Short- and Long-Term Antidepressant Clinical Trials for Major Depressive Disorder in Youth: Findings and Concerns

Daniel J. Safer, Julie Magno Zito

Research output: Contribution to journalReview article

Abstract

The diagnosis of major depressive disorder (MDD) in U.S. youth is increasing as is the rate of antidepressant medication (ADM) treatment for the disorder. Fluoxetine and escitalopram are FDA approved for the short term and maintenance treatment of MDD in youth. Placebo-controlled short-term ADM trials represent the basis for Food and Drug Administration (FDA) approval. Meta-analyses in 2007 and 2016 revealed that short-term ADM treatment of youth diagnosed with MDD resulted in no meaningful benefit for children and only marginal benefit for adolescents. Placebo substitution trials of ADM short-term responders represent the basis for FDA approval of ADM maintenance treatment. These ADM placebo substitution maintenance trials for youth with MDD are characterized by high dropout rates, a rapid withdrawal that often can follow the switch to placebo, and relapse rates that are not dissimilar from those in the natural course of the disorder. Without the evidence from problematic ADM placebo substitution trials, there is no acceptable support for the inclusion of ADM in maintenance treatment for MDD in youth.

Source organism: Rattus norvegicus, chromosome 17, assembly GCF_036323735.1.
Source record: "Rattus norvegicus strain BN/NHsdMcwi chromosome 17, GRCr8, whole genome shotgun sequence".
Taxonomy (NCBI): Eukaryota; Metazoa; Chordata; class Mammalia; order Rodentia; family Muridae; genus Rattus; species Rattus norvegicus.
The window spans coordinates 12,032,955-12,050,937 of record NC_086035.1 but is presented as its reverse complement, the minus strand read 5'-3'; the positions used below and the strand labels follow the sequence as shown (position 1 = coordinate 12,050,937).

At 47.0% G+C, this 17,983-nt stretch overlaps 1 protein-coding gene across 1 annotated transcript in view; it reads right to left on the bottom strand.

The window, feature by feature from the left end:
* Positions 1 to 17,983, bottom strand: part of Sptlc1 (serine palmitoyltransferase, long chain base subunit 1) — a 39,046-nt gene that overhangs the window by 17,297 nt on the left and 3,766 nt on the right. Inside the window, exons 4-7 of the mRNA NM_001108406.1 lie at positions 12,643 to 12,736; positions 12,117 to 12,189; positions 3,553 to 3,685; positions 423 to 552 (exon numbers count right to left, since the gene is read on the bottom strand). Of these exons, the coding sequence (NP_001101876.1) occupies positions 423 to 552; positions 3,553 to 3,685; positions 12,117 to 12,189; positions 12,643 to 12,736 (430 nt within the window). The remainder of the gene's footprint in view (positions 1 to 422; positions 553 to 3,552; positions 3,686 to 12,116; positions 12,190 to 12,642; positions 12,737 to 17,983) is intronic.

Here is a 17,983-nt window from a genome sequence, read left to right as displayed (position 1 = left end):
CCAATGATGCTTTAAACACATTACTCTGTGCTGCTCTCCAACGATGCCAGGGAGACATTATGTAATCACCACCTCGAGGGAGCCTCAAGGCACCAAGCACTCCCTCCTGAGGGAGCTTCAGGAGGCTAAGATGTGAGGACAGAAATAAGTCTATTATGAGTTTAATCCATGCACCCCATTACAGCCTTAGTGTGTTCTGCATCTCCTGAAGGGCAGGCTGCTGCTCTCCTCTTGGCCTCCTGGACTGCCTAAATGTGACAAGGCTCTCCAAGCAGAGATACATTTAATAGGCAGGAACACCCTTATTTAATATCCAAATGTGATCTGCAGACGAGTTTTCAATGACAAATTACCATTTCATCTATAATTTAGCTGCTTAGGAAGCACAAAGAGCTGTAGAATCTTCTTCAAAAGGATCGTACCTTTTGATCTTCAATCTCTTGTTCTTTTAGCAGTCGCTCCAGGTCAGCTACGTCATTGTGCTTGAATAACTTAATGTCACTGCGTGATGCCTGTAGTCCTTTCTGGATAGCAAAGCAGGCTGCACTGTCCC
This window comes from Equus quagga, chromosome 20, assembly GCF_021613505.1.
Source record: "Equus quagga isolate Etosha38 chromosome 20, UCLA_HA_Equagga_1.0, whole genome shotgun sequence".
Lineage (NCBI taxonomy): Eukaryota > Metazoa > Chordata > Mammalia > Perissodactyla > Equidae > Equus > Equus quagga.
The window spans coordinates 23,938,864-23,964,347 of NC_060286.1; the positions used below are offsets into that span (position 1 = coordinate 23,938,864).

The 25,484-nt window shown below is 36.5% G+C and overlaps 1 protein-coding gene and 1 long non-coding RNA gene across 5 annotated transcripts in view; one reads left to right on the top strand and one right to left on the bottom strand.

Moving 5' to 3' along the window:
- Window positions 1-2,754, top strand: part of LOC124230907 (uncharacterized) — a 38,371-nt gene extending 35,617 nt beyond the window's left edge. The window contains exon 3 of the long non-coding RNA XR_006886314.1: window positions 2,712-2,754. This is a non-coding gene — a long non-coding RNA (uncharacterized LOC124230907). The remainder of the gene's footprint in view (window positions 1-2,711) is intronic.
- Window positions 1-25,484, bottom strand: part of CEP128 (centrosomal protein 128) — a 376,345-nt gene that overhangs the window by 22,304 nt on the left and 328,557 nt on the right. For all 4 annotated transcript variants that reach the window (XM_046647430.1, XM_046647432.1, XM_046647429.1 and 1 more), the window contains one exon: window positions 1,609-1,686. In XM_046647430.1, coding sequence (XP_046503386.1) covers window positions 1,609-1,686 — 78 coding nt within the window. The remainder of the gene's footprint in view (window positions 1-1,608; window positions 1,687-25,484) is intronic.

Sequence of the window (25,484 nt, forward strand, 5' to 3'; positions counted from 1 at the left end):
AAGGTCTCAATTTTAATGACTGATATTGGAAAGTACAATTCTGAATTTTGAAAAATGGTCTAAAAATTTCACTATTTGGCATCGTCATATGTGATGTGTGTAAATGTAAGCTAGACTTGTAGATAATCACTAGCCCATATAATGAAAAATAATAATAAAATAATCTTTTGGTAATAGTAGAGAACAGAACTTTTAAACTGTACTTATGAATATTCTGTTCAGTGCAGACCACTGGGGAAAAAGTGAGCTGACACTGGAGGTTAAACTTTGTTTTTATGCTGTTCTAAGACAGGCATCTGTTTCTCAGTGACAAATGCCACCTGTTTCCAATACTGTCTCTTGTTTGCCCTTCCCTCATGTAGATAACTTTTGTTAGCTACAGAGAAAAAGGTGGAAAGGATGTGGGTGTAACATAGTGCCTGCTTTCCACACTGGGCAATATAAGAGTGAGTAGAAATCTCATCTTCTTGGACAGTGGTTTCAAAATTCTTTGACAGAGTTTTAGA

Original languageEnglish (US)
Article number705
JournalFrontiers in Psychiatry
Volume10
DOIs
StatePublished - Oct 11 2019

Keywords

  • adolescent
  • antidepressants
  • attrition
  • discontinuation trials
  • efficacy
  • maintenance
  • major depressive disorder
  • relapse

ASJC Scopus subject areas

  • Psychiatry and Mental health

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